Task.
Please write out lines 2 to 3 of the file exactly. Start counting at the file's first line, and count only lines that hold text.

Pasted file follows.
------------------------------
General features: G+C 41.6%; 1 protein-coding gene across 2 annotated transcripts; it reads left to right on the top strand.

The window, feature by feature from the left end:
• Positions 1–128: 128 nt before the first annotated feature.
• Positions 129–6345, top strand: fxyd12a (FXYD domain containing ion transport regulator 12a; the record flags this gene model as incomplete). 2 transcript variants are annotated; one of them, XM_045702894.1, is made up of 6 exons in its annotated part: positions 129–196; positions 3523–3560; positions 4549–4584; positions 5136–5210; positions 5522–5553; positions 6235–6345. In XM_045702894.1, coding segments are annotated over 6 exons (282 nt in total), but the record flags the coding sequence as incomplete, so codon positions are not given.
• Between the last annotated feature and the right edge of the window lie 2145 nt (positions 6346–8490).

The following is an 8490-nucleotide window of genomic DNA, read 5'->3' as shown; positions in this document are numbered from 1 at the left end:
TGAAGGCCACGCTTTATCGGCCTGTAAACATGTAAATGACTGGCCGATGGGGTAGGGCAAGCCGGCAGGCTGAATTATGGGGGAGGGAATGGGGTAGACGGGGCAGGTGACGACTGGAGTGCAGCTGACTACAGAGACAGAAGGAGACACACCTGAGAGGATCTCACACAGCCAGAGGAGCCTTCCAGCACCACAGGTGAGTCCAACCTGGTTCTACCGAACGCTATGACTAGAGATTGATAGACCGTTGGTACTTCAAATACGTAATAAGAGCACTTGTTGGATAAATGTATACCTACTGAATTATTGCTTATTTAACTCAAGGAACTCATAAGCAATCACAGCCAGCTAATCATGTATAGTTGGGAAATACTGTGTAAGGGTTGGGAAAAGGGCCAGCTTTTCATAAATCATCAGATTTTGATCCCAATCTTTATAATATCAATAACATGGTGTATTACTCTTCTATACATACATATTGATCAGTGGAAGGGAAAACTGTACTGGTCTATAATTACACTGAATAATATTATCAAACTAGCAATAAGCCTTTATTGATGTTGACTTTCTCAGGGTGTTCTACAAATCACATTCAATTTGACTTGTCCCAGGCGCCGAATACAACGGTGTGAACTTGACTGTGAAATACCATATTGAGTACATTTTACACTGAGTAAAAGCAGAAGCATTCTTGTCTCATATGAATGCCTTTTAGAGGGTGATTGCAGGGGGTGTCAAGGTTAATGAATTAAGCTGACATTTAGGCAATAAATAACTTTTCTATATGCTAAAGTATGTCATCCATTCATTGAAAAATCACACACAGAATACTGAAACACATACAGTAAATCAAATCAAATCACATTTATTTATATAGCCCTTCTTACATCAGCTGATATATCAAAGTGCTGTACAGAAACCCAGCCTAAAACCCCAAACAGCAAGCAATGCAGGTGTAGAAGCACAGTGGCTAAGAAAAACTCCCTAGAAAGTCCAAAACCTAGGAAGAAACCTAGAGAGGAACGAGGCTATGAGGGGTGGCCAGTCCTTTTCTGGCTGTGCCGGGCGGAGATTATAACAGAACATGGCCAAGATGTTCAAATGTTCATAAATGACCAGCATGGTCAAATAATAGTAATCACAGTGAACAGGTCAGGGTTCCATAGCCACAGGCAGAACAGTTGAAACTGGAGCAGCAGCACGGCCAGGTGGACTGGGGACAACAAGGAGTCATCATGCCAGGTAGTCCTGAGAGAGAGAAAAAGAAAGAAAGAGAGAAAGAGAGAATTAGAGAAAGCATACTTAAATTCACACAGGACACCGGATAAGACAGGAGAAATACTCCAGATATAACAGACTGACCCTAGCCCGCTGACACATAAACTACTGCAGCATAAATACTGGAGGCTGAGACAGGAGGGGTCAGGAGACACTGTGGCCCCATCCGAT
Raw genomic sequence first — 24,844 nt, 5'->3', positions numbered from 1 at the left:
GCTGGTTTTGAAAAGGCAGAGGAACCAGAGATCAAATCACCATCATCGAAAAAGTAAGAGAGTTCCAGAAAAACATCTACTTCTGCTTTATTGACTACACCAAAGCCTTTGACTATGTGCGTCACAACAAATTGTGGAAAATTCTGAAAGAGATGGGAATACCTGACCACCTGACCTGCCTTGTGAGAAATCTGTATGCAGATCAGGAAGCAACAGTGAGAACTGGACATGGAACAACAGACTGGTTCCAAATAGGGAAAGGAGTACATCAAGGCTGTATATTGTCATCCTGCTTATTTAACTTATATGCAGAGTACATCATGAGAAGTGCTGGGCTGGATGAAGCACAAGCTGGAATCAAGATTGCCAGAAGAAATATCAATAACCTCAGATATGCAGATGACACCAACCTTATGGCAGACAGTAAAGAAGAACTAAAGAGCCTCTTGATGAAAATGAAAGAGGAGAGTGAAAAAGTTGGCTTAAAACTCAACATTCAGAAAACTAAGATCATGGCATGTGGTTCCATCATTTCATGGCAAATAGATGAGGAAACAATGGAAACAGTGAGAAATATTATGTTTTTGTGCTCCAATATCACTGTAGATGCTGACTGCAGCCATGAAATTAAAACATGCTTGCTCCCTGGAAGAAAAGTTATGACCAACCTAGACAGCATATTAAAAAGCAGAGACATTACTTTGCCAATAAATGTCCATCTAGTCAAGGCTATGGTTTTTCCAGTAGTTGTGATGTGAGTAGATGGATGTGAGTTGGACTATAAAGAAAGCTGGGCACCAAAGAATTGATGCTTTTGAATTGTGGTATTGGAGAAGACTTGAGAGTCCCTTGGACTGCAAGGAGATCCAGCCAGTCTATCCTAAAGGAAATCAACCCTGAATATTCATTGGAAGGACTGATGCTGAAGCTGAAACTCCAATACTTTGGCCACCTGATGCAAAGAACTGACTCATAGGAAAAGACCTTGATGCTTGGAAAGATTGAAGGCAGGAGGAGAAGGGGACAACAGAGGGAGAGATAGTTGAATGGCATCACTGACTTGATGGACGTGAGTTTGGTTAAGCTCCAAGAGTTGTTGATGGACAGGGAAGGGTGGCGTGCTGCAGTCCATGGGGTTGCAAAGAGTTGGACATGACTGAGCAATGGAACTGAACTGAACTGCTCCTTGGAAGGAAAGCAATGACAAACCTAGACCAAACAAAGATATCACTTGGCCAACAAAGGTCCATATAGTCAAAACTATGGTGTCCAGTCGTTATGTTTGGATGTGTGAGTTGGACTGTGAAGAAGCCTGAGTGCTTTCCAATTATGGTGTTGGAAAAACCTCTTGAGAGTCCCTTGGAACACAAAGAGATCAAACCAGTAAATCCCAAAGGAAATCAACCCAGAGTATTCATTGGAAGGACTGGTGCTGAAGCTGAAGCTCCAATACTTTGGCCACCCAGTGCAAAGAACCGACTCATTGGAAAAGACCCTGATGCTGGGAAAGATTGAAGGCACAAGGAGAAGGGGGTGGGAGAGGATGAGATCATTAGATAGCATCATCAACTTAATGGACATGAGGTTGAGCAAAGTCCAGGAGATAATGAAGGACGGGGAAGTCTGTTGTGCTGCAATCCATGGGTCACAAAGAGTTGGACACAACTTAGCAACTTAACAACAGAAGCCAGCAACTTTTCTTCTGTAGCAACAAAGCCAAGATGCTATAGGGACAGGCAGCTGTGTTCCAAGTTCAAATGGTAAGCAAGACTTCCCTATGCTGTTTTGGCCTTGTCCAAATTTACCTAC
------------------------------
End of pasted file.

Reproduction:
The window, feature by feature from the left end:
• Positions 1–128: 128 nt before the first annotated feature.